If stealing country were a tort, getting it back might be ‘action in replevin’

Wendell O’Reilly, Chattanooga attorney

The difficulty in strengthening local economy comes from the economic and political interests whose success is crowned by centralization. The government school. Federal welfare. Total surveillance.

The usual suspects.

By David Tuls

Thanks to Uncle’s control of entire marketplaces it sometimes is inconceivable that Chattanoogans will ever be their own masters. It is tough to envision local economy when so much of what happens in Chattanooga my hometown — or yours, for that matter — is controlled by people who are far away and care nothing for the city, who operate often as a result of statute, regulation or marketplace dominance achieved by overwhelming size (Wal-Mart, Microsoft).

Local economy implies that part of Chattanooga commerce, trade and industry in the hands of local people. It is up to them to improve and enlarge. Local economy refers to a city’s internal marketplace, covered daily by media outlets such as the newspaper, TV3 and Nooga.com under “business news.”

But the idea of local economy sometimes is difficult to keep in view, especially when so much appears daily to distract our attention. Under headlines such as “Obama poised to carry out hostile military takeover of US,” how is anyone able to keep one’s wits and think about the positive work required to restore local economy?

Have they already seized the U.S., or is that effort in process?

An essay at godfatherpolitics.com sees an armed takeover of the U.S. premised on the following preparations. • Military takeover, with homosexuals given responsibility and commands, Christian chaplains gagged, and top brass tapped on a willingness to shoot Americans • The department of homeland security’s stockpiling millions of rounds of ammo; even the national aeronautics agency is piling up ammo crates to help in predicting the weather. • The massive push for firearms registration, the imposition of gun surveillance on the medical profession, the National Defense Authorization Act with its authority to jail the dangerous • The executive order controlling all telecom activity in an emergency • Drones in the skies. Says the scribe, “When you put this all together into one package, it’s obvious the stage is set for [President] Obama to use force in a hostile takeover of the United States.”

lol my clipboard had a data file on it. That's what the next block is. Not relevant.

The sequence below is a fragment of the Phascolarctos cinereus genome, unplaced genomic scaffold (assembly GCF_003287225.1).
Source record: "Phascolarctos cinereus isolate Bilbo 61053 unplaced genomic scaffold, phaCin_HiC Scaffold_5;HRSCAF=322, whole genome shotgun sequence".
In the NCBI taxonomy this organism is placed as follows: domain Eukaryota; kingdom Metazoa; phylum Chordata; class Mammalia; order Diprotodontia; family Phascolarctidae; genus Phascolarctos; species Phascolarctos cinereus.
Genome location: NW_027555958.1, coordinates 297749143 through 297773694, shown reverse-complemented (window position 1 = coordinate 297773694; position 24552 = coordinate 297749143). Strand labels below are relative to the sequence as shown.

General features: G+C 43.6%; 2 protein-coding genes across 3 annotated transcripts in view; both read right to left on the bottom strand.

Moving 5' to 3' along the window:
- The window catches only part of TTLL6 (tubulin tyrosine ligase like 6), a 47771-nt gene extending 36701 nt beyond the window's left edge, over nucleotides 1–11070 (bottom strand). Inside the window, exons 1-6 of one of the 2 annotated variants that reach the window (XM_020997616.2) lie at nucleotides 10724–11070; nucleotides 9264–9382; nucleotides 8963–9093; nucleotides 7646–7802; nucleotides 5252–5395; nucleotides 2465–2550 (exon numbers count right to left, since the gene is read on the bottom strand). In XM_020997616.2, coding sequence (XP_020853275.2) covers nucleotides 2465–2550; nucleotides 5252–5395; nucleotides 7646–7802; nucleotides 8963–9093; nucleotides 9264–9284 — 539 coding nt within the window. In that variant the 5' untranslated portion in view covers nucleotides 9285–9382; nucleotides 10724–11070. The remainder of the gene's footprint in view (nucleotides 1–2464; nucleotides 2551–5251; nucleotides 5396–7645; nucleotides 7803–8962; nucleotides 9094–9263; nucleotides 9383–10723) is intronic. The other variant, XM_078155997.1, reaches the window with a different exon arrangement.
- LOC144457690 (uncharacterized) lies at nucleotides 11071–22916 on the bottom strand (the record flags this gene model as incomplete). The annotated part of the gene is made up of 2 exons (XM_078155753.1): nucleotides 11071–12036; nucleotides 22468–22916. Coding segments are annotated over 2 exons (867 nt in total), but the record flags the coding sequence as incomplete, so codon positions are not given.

The people who keep talking about these important subjects are forgetting one thing. We’ve been under a military takeover since 1865 and under a tightening of the straps since Franklin Roosevelt’s presidency in the 1930s, with his bank holidays and seizure of the U.S. industrial economy.

It’s easy to complain about Uncle Sam so much that we don’t get around to the remedy that is in our own hands. That remedy is local economy. The practice of it. The idea of it. The hope within it.

The gaining back of self-determination for the Chattanooga region could be akin to a remedy at law that has long interested me, that of replevin. Replevin is a remedy rising from common law in which an owner or one who has an interest in physical property taken or detained “seeks to recover possession of the chattel.” ‡

Replevin gets back illegally taken property

I ask Wendell O’Reilly, chairman of the Swiss-American Chamber of Commerce’s southeastern chapter, about the remedy of replevin. Mr. O’Reilly, who specializes in international law and business in Chattanooga, is today defending a client against an action in replevin.

In replevin, a party entitled to possession of a piece of property is restored it. Replevin is restitutionary in character, says an authority. It is an action that seeks to right a wrong, or a tort.

Here’s Mr. O’Reilly’s short-hand: “Replevin is you go to the court and you ask the court’s permission to recover something that you have ownership in that is being wrongfully withheld from you. It’s as simple as that.”